Publisher's Note

  • Publisher’s Note

    Dear readers, The summer is going fast as everyone is having fun especially that we just wrapped up the festivities of the 10 days Calgary Stampede.  The weather cooperated in a way where it showered  during the parade but it all went well. I’m sure that the organizers of Calgary Stampede were all happy with an [...]

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Quitting Smoking: Second-Hand and Third-Hand Tobacco Smoke

Quitting Smoking:  Second-Hand and Third-Hand Tobacco Smoke thumbnail

Tobacco smoke causes disease and death in both smokers and non-smokers. This is because tobacco smoke damages every organ in the body. There are 7,000 chemicals in tobacco smoke (69 that we know cause cancer). When inhaled, the body quickly absorbs these 7,000 chemicals, causing changes in body cells that can lead to cancer, heart disease, and other serious health issues. There is no safe level of exposure.

Tobacco smoke is put into three categories:

  1. First-hand smoke, which is inhaled by the smoker.
  2. Second-hand smoke, which is the smoke either exhaled by a smoker or released from the end of a burning cigarette.
  3. Third-hand smoke, which is the tobacco smoke residue and gases that are left after a cigarette has been smoked.

Second-Hand Smoke

Second-hand smoke is both sidestream smoke (the smoke that comes from the burning end of a cigarette) and mainstream smoke (the smoke exhaled by the smoker).

Sidestream smoke makes up about 85% of second-hand smoke. It’s made up of different chemicals than exhaled mainstream smoke because it burns at lower temperature, and the burn is not as clean or complete.

Being exposed to second-hand smoke affects an adult’s heart and blood vessels right away. Adult non smokers who live with smokers are at about 25% more risk of developing heart disease.

Second-hand smoke causes lung cancer even in non-smokers. In Canada, more than 300 non-smokers die each year from lung cancer related to second-hand smoke.

Babies, Children, and Second-Hand Smoke

Because their bodies are developing, babies and young children are especially at risk to the toxins in second-hand smoke. Being exposed to second-hand smoke may cause:

  • a low birth weight, which increases the chance of developing heart disease and type 2 diabetes when they grow up
  • a higher risk of SIDS (sudden infant death syndrome)
  • serious lower respiratory infections, like bronchitis and pneumonia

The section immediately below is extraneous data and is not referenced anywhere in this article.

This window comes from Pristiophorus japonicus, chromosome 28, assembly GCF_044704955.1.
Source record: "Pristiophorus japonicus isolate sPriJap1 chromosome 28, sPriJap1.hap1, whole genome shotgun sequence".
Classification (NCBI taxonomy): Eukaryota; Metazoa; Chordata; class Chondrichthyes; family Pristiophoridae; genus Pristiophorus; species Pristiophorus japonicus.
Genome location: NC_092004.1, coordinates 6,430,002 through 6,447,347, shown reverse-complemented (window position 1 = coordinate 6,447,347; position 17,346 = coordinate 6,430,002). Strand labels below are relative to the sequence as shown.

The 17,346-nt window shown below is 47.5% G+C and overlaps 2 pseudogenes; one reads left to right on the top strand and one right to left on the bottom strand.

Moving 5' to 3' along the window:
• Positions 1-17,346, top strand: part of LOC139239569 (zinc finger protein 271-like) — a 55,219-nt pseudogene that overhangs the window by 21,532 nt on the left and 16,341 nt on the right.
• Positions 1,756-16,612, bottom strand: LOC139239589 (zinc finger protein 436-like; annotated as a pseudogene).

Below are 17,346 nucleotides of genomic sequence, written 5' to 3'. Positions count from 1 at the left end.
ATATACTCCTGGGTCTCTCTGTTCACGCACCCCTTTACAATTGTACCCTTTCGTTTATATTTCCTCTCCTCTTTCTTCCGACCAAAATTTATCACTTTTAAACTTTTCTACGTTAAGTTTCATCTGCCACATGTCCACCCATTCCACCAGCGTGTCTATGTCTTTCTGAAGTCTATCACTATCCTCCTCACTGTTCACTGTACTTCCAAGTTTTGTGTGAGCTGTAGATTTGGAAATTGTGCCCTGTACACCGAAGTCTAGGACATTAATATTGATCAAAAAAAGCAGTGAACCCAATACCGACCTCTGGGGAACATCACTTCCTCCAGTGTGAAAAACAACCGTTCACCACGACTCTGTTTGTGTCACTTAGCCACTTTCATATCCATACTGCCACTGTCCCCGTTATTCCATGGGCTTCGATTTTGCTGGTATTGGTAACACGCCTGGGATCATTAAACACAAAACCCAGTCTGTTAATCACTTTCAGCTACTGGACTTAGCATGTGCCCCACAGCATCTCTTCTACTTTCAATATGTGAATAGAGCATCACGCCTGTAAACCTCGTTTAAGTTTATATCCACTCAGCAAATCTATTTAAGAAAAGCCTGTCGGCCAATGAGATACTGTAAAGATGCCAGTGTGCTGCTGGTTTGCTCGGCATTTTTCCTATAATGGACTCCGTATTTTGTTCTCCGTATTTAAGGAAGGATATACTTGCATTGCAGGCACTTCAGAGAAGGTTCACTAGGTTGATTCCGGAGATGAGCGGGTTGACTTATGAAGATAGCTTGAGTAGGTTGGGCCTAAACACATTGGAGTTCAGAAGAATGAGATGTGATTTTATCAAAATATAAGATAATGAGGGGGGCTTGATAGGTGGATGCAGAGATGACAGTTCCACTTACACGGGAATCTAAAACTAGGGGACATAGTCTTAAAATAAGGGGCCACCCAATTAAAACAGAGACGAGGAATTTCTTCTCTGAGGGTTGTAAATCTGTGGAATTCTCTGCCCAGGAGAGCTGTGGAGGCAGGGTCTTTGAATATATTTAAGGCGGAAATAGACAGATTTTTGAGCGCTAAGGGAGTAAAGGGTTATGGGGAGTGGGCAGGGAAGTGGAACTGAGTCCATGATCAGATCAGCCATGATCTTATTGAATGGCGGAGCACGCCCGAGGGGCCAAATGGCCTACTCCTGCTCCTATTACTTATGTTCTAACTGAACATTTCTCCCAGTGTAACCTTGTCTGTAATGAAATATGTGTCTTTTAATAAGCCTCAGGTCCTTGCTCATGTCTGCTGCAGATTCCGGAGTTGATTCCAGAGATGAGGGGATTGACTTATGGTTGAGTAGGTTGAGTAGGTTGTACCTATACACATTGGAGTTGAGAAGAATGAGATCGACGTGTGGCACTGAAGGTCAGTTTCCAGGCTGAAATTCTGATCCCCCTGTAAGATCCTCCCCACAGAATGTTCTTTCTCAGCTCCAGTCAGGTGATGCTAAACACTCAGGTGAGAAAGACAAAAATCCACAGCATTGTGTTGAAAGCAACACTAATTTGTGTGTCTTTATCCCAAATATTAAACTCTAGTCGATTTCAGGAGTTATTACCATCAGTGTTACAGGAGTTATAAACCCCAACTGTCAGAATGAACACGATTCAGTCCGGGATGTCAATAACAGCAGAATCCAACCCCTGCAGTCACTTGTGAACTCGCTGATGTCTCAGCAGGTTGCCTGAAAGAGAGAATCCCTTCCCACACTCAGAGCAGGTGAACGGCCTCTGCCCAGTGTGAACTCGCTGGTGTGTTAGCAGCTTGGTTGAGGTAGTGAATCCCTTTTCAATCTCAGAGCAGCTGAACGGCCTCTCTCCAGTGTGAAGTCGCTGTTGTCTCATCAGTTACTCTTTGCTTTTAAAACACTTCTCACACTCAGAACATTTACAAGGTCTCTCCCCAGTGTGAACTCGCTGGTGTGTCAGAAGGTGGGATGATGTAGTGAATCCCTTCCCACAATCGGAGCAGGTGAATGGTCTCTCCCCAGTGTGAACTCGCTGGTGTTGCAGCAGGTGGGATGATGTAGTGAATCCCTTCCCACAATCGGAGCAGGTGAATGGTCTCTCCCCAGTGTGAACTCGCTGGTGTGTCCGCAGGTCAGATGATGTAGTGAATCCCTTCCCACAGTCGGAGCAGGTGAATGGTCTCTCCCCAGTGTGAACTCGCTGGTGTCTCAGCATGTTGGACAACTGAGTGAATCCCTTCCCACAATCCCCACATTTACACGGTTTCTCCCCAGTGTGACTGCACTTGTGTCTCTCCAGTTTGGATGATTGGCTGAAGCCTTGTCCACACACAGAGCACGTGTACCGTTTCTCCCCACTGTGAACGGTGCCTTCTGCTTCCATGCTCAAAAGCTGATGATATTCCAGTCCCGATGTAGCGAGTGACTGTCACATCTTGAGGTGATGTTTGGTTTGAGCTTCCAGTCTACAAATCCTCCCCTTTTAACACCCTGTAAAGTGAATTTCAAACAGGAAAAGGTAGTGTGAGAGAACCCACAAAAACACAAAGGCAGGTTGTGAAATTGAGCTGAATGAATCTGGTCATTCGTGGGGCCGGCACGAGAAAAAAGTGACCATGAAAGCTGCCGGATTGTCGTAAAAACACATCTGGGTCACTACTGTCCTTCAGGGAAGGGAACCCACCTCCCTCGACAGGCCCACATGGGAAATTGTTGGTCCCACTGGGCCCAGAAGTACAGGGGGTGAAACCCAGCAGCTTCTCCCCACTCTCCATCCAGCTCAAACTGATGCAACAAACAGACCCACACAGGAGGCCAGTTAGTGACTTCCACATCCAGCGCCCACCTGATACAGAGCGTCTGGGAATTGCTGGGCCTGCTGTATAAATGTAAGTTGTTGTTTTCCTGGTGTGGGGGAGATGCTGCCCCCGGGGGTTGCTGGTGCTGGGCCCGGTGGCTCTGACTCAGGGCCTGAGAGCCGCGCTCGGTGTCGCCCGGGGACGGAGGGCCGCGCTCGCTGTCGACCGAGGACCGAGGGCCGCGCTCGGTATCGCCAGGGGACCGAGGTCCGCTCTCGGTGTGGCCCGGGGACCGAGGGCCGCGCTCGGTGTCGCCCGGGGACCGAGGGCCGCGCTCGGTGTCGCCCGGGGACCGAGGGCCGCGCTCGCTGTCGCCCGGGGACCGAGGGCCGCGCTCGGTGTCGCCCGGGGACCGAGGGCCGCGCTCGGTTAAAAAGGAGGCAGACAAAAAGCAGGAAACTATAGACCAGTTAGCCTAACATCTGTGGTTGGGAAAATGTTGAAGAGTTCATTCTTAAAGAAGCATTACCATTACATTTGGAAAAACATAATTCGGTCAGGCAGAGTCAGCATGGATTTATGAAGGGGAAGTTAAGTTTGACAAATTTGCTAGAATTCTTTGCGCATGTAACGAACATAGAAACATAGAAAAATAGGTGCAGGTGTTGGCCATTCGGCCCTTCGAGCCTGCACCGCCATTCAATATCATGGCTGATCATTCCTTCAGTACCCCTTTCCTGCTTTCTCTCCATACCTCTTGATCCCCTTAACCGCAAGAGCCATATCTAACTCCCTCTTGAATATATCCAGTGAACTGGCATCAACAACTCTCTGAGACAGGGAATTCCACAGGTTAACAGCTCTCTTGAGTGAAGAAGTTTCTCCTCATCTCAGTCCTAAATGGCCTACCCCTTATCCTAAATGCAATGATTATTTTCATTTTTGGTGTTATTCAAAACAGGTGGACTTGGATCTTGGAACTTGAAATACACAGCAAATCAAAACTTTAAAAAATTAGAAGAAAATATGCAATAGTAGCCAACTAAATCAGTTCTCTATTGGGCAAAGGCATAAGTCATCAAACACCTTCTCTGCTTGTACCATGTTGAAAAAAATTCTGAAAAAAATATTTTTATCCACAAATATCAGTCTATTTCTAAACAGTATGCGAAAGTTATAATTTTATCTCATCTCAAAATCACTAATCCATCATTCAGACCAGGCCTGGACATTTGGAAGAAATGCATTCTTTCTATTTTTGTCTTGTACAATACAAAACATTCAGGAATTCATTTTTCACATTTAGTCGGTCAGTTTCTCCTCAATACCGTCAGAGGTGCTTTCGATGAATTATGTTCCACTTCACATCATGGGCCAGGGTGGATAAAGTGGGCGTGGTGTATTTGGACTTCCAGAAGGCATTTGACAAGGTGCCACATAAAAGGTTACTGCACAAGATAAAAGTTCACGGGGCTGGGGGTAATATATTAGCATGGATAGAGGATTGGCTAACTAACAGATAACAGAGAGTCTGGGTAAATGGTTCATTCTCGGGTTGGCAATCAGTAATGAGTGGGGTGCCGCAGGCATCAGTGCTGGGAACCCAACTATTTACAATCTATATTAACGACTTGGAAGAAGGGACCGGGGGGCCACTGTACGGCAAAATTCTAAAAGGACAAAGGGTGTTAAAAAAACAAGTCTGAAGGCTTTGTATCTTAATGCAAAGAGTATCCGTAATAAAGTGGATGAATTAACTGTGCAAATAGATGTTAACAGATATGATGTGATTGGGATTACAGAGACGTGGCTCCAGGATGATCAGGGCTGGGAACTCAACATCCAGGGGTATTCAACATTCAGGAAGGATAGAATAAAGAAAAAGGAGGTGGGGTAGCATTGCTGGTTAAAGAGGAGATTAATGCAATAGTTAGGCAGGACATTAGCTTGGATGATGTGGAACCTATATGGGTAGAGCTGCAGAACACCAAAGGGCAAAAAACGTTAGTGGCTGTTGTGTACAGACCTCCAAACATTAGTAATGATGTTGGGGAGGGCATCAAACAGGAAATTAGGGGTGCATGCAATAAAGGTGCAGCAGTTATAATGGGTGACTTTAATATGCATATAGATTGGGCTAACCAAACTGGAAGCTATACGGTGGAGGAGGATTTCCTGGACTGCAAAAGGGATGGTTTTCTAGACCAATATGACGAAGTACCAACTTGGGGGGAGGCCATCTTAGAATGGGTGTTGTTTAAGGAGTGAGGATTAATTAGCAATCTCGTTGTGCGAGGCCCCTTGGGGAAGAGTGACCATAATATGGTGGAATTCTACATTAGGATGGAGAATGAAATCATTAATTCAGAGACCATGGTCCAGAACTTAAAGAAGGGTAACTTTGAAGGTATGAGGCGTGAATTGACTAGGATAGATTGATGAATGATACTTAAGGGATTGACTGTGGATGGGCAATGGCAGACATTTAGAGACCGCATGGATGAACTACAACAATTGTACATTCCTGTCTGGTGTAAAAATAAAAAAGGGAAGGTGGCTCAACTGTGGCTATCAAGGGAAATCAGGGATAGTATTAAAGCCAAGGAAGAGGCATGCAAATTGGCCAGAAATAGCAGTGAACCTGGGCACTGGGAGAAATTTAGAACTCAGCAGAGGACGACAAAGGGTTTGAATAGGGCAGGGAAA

• respiratory symptoms, including coughing, mucous, wheezing, and being short of breath
  • more ear infections than in a child who isn’t exposed to second-hand smoke (they are also more likely to have tubes put in their ears to drain the fluid caused by having a lot of ear infections)

Children who already have asthma have more attacks and the attacks are more serious.

Traces of cancer-causing and other toxins are found in the blood, urine, saliva, and breastmilk of non smokers, even after little exposure to second-hand smoke.

Opening windows in buildings or vehicles doesn’t protect you from the effects of second-hand smoke. Opening windows may get rid of the smell; however, it doesn’t get rid of the cancer-causing toxins in the air. Only 100% smoke-free environments protect you from second-hand smoke.

Third-Hand Smoke

Third-hand smoke is made up of the residue and gases of tobacco smoke. It:

  • includes the gases that go back into the air
  • stays on surfaces and in dust after the tobacco has been smoked
  • builds up on surfaces, furniture, clothing, drapes, and carpets
  • reacts with other elements in the environment to make more pollution

When tobacco is burning, it releases nicotine in the form of a vapour. This vapour attaches to surfaces like walls, floors, carpeting, drapes, and furniture. Nicotine reacts with nitrous acid (one source of which is burning tobacco) and forms cancer causing tobacco-specific nitrosamines (TSNAs). The nicotine can last for months on indoor surfaces. This means that these TSNAs are always being created. TSNAs are then inhaled, absorbed, or ingested. Anyone who smokes in any enclosed space (like a car or home) is exposing non-smokers to TSNAs.

Children are more sensitive to being exposed to third-hand smoke because they breathe near, crawl on, play on, touch, and even taste (because they often put their hands in their mouths) surfaces contaminated with tobacco residue.

Experts on third-hand smoke recommend 100% smoke-free homes and vehicles. They also suggest that replacing furniture, carpets, drapes, etc., can greatly reduce exposure to third-hand smoke residue.

Policies to Protect People from Exposure to Second-hand and Third-hand Smoke

Through Alberta’s Tobacco Reduction Act (TRA), all public and work places in the province are smoke free. The act also prohibits smoking on patios with food service and within 5 metres of a doorway, window, or air intake of a public place or workplace (including enclosed parking garages and work vehicles).

The following will protect children and others from exposure to second-hand and third-hand smoke:

  • keep your home and vehicles smoke-free
  • support legislation to make all hotels and motels smoke-free
  • support policies for smoke-free multi-unit dwellings

For 24/7 nurse advice and general health information call health Link at 811.

Author: Tobacco Reduction Program, Alberta Health Service

Current as of: July 1, 2015

Ttranslated with permission from Healthwise Inc. © and is not intended to replace the advice of care you get from your doctor or other healthcare professional.  Always consult your health professional for medical diagnosis and treatment.


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